Impact of surface gravity waves on air-sea fluxes and upper-ocean mixing
2016 (English)Licentiate thesis, comprehensive summary (Other academic)
Surface gravity waves play a vital role in the air-sea interaction. They can alter the turbulence ofthe bottom atmospheric layer as well as the upper-ocean layer. Accordingly, they can affect themomentum flux, heat fluxes, as well as the upper-ocean mixing. In most numerical models, waveinfluences are not considered or not fully considered. The wave influences on the atmosphereand the ocean are important for weather forecasts and climate studies. Here, different aspects ofwave impact on the atmosphere and the ocean are introduced into numerical models.In the first study, a wave-state-dependent sea spray generation function and Charnock co-efficient were applied to a wind stress parameterization under high wind speeds. The newlyproposed wind stress parameterization and a sea spray influenced heat flux parameterizationwere applied to an atmosphere-wave coupled model to study their influence on the simulationof mid-latitude storms. The new wind stress parameterization reduces wind speed simulationerror during high wind speed ranges and intensifies the storms. Adding the sea spray impacton heat fluxes improves the model performance concerning the air temperature. Adding the seaspray impact both on the wind stress and heat fluxes results in best model performance in allexperiments for wind speed, and air temperature.In the second study, the influence of surface waves on upper-ocean mixing was parameter-ized into a 1D k − ε ocean turbulence model though four processes (wave breaking, Stokes driftinteraction with the Coriolis force, Langmuir circulation, and stirring by non-breaking waves)based mainly on existing investigations. Considering all the effects of surface gravity waves,rather than just one effect, significantly improves model performance. The non-breaking-wave-induced mixing and Langmuir turbulence are the most important terms when considering theimpact of waves on upper-ocean mixing. Sensitivity experiments demonstrate that vertical pro-files of the Stokes drift calculated from 2D wave spectrum improve the model performancesignificantly compared with other methods of calculating the vertical profiles of the Stokes drift.Introducing the wave influences in modelling systems, the results verified against measure-ments. Concluding from these studies for the further model development, the wave influencesshould be taken into account to improve the model performance.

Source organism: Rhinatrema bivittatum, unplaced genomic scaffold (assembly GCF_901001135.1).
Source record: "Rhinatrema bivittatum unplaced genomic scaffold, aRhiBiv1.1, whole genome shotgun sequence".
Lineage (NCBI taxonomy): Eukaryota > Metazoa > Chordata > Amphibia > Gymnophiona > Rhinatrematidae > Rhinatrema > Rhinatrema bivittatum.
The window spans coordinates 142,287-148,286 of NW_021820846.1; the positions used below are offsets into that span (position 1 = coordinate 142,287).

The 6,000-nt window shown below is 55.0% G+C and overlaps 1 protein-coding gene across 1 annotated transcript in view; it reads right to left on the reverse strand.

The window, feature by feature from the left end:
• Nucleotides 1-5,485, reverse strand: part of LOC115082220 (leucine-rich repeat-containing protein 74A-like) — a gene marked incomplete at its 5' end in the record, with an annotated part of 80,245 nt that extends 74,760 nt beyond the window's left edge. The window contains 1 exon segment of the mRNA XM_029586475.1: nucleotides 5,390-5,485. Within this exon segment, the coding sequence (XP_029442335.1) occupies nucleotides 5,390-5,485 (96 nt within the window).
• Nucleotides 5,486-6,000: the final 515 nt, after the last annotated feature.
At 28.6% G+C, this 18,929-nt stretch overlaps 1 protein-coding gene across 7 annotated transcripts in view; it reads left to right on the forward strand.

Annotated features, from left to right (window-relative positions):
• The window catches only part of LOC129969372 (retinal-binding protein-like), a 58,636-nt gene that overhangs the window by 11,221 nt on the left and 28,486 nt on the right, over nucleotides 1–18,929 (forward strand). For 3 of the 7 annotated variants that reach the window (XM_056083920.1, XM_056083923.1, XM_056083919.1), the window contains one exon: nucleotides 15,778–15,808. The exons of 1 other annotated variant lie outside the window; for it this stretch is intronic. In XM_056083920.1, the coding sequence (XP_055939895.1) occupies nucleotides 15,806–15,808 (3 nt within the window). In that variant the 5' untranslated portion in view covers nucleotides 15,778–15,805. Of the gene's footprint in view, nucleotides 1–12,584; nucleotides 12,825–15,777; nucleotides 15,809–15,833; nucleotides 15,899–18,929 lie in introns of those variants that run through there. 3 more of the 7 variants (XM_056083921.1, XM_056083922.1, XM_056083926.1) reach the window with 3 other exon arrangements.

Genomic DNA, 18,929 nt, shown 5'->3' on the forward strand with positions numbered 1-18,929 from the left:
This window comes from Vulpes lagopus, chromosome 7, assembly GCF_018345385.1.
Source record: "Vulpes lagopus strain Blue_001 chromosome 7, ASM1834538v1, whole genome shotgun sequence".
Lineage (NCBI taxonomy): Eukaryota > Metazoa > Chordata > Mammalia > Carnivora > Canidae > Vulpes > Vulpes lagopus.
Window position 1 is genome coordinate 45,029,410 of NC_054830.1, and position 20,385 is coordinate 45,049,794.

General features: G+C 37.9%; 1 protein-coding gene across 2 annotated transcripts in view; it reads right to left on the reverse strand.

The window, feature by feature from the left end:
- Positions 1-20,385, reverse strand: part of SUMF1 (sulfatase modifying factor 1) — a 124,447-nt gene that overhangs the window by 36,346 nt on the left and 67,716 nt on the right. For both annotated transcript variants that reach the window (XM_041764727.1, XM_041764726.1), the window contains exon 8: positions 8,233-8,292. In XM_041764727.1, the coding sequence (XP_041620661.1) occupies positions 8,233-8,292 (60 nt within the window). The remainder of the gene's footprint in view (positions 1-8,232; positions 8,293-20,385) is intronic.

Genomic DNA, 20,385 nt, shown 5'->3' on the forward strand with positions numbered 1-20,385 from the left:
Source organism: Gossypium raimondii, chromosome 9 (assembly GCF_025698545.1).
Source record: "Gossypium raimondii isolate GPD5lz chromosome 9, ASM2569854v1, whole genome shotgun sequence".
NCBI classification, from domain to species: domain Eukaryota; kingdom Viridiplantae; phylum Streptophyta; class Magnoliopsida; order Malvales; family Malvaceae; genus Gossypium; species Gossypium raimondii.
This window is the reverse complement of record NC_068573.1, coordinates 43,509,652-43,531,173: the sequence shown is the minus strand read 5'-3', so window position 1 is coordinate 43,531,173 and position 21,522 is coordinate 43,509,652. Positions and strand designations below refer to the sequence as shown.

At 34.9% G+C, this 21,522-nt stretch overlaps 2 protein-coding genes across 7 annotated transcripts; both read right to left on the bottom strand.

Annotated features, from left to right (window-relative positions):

Place, publisher, year, edition, pages
Uppsala: Uppsala University, Department of Earth Sciences , 2016. , 35 p.
Meteorology and Atmospheric Sciences Oceanography, Hydrology, Water Resources
IdentifiersURN: urn:nbn:se:uu:diva-276466OAI: oai:DiVA.org:uu-276466DiVA: diva2:903099
2016-02-11, Norrland II, Villavagen 16, Uppsala, 10:00 (English)
Rutgersson, AnnaSahlée, Erik
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